Sunday, September 21, 2008

It is obvious that the internet has tremendous potential, but we all know how easily it can be subverted and used for the evil. Its power is obvious to all. Having seen such incredible power, many Haredim havedeemed it not worth the risk of bringing into their own homes. I spoke to a friend a few weeks ago about the differences between Modern Orthodox philosophy and Haredi philosophy. (I am talking about real Modern Orthodoxy, not when it is abused so as to excuse laxness and lapses in Halacha.) He said that we both recognise the inherent potential for evil in things like the Internet. The Modern Orthodox Hashkafa is that we have more to gain than to lose, and if properly controlled, we can cut out the bad element. The Haredi Hashkafa takes no risks, and totally cuts it out.

There is a concept that states that the higher the capacity something has for Kedushah, the higher it's capacity for Tumah. For example, the Bet Hamikdash when destroyed was subjected to vile, lewd behaviour. The very place that was the focal point for Kedushah in this world was besmirched and utterly defiled. The awesome potential of the internet for the good is easily achievable. All we have to do is harness it and use it correctly. If it is viewed in a skewed manner, where it can only do damage, we are limiting ourselves. So it really shouldn't take a great leap of imagination to think how it could be used to spread Torah. The sooner the Haredi world understands this, the better. Already, sites dedicated to Torah are springing up all over the web. Take a quick look at and; irrespective of whether or not you agree with their perspectives on Judaism, these websites deserve a place on every Jew's bookmark list. Additionally, there a great many blogs that provide us with beautiful Divrei Torah that you can find nowhere else.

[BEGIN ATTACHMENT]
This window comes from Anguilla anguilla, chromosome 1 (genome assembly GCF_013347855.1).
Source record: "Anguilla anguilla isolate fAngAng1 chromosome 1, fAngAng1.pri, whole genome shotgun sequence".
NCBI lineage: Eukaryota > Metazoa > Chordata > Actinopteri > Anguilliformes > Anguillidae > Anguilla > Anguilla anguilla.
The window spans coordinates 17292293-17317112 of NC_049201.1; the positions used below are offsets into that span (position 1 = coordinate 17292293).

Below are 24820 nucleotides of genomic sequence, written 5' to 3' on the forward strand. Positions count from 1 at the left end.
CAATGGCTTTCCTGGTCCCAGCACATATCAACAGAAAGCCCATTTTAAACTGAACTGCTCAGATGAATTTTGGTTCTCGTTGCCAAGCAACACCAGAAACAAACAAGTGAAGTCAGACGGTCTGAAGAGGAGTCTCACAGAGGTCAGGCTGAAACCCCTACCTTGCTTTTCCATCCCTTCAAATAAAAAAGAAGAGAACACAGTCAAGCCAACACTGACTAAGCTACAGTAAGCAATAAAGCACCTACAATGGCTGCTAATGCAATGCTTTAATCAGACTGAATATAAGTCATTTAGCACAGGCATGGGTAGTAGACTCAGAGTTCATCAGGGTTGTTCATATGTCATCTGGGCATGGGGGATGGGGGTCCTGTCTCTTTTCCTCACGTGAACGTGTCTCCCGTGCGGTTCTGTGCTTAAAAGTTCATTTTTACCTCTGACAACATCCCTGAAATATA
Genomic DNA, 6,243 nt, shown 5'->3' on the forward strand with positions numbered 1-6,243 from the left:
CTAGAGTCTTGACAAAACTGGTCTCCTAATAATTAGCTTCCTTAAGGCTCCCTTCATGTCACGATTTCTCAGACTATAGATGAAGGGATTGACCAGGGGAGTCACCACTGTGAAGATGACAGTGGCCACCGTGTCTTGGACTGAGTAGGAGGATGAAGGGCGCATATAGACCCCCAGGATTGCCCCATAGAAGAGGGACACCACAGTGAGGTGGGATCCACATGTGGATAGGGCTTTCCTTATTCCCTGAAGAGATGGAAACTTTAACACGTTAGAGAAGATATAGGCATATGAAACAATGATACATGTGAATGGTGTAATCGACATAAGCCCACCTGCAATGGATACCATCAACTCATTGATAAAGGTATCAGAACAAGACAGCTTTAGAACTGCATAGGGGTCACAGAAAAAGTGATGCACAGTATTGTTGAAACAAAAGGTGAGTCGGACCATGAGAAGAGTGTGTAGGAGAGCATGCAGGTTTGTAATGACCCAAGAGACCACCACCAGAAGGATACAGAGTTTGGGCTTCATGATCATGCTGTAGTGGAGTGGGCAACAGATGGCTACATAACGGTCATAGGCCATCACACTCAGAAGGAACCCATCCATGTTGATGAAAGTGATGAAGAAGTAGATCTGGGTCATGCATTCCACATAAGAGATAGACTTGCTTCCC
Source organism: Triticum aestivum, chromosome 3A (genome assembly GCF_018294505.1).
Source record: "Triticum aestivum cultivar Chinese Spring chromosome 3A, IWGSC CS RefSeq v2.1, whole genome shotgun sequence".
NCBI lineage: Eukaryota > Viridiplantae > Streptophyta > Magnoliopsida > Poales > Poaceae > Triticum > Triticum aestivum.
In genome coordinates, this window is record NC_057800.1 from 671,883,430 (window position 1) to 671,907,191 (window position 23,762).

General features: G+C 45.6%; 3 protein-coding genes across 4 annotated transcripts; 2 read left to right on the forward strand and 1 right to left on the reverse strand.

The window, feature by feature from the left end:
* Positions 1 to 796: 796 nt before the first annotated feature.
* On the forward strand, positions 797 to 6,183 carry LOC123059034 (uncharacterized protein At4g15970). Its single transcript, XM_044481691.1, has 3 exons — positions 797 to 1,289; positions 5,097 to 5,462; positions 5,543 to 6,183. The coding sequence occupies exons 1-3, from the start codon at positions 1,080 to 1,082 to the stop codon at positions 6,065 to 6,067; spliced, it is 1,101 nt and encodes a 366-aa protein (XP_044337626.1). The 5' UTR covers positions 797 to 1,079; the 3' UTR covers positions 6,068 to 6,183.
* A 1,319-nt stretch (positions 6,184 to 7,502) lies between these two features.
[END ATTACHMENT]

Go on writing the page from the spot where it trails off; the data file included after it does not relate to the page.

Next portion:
With this in mind, I've been doing some thinking recently, and thought of an idea for a website. I have realised that we could really make use of an online Halacha compendium. Jewish law is probably one of the most complicated things in the world, and an online database would be a highly valuablel tool. So, I have been pleasantly surprised to learn that a group called "The Sha'arei Dayah Foundation" have launched a new enterprise, to fulfill precisely this need.

They have taken a part of what needs to be built, and made it "Open-Source," so anyone can post and edit pages on T'shuvot on Halacha. Take a gander over to their URL to get the lowdown...

If you can contribute any T'shuvot that would of course be helpful for all of us, but even if you have nothing to add at this moment in time, be sure to bookmark the page for future reference.

And pass on the word!

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